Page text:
The New Kia Rio Hybrid Has a 'Clutch-by-Wire' Setup for Its Manual Transmission
Kia’s new intelligent stick-shift might be a peek into the future of hybrid drivers’ cars.
Kia's budget-friendly Rio compact doesn't typically stand out in a crowd. The commuter is aimed largely at budget buyers interested in attractively priced means of personal transportation. However, Kia recently announced a refresh for its European market which not only includes some optional styling upgrades, but also a hybrid powertrain coupled to a manual transmission. What's more, it uses a trick "clutch-by-wire" system that sets it apart from traditional stick-shifts.
Details regarding the Rio's refresh were announced on Tuesday and focused heavily on the vehicle's visual and tech upgrades. Read further into the announcement, though, and you'll notice that Kia has updated the Rio's electrified powertrain while ensuring that buyers can also make use of a manual gearbox with that clever clutch.
Kia has officially plucked its legacy 1.0-liter turbo three-cylinder "Kappa" powerplant in favor of an identically sized gasoline engine it calls "Smartstream." And while total power output remains maxed at 118 horsepower, the vehicle adds a 48-volt mild-hybrid electric system into the mix for added efficiency and decreased emissions. For those not interested in hybridization just yet, Kia says it will also offer an updated version of its 82-horsepower, naturally aspirated 1.2-liter engine.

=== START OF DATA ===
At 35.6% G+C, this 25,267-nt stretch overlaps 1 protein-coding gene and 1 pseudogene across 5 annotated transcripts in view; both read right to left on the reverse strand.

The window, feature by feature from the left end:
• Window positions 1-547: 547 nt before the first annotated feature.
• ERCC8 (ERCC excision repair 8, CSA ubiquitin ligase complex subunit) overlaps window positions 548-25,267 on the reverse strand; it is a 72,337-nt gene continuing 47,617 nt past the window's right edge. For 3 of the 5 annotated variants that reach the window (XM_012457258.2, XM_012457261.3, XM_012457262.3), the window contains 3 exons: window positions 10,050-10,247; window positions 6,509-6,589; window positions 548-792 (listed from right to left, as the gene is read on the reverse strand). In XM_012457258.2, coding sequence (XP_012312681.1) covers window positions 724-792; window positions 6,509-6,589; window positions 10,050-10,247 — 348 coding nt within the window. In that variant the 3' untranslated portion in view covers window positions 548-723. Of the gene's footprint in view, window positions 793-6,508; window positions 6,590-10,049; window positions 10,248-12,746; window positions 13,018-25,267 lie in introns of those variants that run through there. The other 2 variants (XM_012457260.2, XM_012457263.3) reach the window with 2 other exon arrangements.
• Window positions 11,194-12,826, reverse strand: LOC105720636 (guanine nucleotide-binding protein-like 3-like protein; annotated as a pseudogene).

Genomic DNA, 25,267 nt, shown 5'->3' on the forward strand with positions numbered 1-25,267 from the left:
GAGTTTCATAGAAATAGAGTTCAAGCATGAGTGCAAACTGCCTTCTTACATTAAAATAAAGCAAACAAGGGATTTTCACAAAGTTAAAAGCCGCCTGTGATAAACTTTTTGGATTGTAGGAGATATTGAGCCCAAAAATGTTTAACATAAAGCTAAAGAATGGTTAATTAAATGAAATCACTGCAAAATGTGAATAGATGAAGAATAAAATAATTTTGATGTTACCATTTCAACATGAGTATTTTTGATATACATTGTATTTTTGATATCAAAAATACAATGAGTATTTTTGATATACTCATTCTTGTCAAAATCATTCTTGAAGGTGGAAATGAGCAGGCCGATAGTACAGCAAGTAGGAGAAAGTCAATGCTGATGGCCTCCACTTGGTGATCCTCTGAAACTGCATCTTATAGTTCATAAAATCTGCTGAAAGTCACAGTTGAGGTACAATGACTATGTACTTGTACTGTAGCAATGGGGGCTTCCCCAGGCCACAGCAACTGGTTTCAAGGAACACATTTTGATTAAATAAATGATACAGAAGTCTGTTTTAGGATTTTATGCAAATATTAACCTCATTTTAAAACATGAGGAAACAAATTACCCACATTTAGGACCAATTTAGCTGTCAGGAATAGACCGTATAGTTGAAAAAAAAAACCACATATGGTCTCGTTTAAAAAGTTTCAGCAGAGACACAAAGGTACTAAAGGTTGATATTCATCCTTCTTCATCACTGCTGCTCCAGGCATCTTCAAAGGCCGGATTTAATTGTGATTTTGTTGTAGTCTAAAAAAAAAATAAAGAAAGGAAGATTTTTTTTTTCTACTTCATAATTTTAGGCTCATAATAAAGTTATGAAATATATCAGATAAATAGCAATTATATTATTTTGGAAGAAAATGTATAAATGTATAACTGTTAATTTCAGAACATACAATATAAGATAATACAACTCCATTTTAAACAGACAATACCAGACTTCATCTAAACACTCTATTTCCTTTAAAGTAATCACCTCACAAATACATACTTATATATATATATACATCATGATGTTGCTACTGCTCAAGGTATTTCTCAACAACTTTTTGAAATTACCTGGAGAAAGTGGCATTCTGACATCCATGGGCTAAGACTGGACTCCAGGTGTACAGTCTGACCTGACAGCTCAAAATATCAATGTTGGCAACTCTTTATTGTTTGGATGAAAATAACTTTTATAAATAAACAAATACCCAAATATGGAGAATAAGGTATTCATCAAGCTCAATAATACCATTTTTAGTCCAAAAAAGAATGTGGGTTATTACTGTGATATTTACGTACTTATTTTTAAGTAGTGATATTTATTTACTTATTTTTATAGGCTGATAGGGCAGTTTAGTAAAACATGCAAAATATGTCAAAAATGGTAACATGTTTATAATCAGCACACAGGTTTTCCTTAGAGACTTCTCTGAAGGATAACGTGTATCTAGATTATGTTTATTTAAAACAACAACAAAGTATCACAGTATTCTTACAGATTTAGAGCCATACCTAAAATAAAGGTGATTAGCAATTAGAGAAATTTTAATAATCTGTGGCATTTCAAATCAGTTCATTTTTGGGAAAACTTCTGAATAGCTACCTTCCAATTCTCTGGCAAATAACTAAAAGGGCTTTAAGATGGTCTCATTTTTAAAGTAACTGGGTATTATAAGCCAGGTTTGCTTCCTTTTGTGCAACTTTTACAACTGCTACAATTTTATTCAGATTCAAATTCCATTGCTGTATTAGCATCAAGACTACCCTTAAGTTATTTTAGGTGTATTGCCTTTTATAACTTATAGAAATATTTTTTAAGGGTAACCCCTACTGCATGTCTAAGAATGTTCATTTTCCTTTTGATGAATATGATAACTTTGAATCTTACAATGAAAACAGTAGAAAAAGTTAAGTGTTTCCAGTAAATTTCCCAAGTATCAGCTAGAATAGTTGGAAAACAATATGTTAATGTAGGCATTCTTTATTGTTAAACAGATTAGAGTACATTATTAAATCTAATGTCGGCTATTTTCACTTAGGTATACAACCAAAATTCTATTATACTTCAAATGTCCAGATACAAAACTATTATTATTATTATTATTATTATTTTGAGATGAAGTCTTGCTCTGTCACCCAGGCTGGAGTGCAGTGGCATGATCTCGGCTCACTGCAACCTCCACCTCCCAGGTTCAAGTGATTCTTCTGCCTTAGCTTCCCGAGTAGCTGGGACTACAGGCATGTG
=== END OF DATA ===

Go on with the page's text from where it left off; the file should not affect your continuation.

But for those who are interested in battery tech, let's talk about how it works. The electrification starts with Kia's Mild-Hybrid Starter-Generator (MHSG) unit, which is connected by a belt to the engine's crankshaft. Like most hybrid systems, the MHSG has the ability to either supply additional power for acceleration or recoup energy as the vehicle decelerates under specific conditions to recharge the battery, similar to regenerative braking.
Output from the hybrid power plant is then sent to either a seven-speed dual-clutch automatic or Kia's clutch-by-wire six-speed intelligent Manual Transmission (iMT). Kia says the iMT is controlled completely by electronics and integrates seamlessly with in-car tech like Idle Stop and Go, so long as both the brake and clutch are depressed when the vehicle comes to a stop. However, the Korean automaker notes that several safety nannies will also be absent from the row-your-own Rio, including its adaptive cruise control, lane centering, rear cross-traffic collision avoidance, and blind-spot collision avoidance.
Of course, the Rio will undergo other bits to make it feel like an all-new car. Inside, a revamped interior swaddles the driver with updated tech and customization options. A boldly refreshed exterior puts the finishing touches on the package with surprisingly attractive wrapping paper.
The updated Kia Rio will be offered for sale across Europe later this year. Speaking with The Drive, a Kia Motors America spokesperson declined to comment on if the U.S. will receive the updated Rio or any of its technology.
This does open the conversation about Kia's electrification plans on this side of the Atlantic. Kia design boss Karim Habib recently hinted that the sport-tuned Kia Stinger may need to shift towards electrification to stay current with industry trends. Could electrification paired with a manual gearbox be the answer to the Stinger's sales problem in the States?
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